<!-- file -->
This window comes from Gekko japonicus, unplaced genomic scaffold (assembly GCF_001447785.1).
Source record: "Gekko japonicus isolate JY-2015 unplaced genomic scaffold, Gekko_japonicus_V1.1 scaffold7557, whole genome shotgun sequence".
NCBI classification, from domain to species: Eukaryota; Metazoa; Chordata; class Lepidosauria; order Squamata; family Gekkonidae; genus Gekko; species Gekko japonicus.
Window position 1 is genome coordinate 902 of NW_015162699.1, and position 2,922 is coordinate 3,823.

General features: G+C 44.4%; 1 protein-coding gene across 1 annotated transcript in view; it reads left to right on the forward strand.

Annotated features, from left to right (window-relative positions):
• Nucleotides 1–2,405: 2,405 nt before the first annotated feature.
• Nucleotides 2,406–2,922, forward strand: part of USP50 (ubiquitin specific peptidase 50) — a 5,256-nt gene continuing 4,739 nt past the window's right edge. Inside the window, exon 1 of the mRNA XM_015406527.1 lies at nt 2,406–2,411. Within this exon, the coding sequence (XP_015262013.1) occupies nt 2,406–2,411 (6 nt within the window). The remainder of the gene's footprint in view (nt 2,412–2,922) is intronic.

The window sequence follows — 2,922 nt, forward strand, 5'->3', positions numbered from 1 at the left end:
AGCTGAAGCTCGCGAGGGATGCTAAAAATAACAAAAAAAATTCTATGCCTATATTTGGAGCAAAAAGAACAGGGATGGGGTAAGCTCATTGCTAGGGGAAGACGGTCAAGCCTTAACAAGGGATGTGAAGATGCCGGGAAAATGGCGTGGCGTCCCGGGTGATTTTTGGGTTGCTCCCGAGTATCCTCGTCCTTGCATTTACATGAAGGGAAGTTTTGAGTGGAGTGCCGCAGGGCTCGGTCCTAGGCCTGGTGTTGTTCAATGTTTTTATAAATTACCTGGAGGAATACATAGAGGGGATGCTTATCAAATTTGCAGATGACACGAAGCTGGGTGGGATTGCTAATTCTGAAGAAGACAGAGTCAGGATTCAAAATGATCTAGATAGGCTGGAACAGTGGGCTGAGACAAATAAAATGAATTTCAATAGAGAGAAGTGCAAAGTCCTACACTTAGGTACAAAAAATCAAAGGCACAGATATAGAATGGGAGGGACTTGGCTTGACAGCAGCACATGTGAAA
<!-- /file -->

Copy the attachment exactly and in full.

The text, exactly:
This window comes from Gekko japonicus, unplaced genomic scaffold (assembly GCF_001447785.1).
Source record: "Gekko japonicus isolate JY-2015 unplaced genomic scaffold, Gekko_japonicus_V1.1 scaffold7557, whole genome shotgun sequence".
NCBI classification, from domain to species: Eukaryota; Metazoa; Chordata; class Lepidosauria; order Squamata; family Gekkonidae; genus Gekko; species Gekko japonicus.
Window position 1 is genome coordinate 902 of NW_015162699.1, and position 2,922 is coordinate 3,823.

General features: G+C 44.4%; 1 protein-coding gene across 1 annotated transcript in view; it reads left to right on the forward strand.

Annotated features, from left to right (window-relative positions):
• Nucleotides 1–2,405: 2,405 nt before the first annotated feature.
• Nucleotides 2,406–2,922, forward strand: part of USP50 (ubiquitin specific peptidase 50) — a 5,256-nt gene continuing 4,739 nt past the window's right edge. Inside the window, exon 1 of the mRNA XM_015406527.1 lies at nt 2,406–2,411. Within this exon, the coding sequence (XP_015262013.1) occupies nt 2,406–2,411 (6 nt within the window). The remainder of the gene's footprint in view (nt 2,412–2,922) is intronic.

The window sequence follows — 2,922 nt, forward strand, 5'->3', positions numbered from 1 at the left end:
AGCTGAAGCTCGCGAGGGATGCTAAAAATAACAAAAAAAATTCTATGCCTATATTTGGAGCAAAAAGAACAGGGATGGGGTAAGCTCATTGCTAGGGGAAGACGGTCAAGCCTTAACAAGGGATGTGAAGATGCCGGGAAAATGGCGTGGCGTCCCGGGTGATTTTTGGGTTGCTCCCGAGTATCCTCGTCCTTGCATTTACATGAAGGGAAGTTTTGAGTGGAGTGCCGCAGGGCTCGGTCCTAGGCCTGGTGTTGTTCAATGTTTTTATAAATTACCTGGAGGAATACATAGAGGGGATGCTTATCAAATTTGCAGATGACACGAAGCTGGGTGGGATTGCTAATTCTGAAGAAGACAGAGTCAGGATTCAAAATGATCTAGATAGGCTGGAACAGTGGGCTGAGACAAATAAAATGAATTTCAATAGAGAGAAGTGCAAAGTCCTACACTTAGGTACAAAAAATCAAAGGCACAGATATAGAATGGGAGGGACTTGGCTTGACAGCAGCACATGTGAAA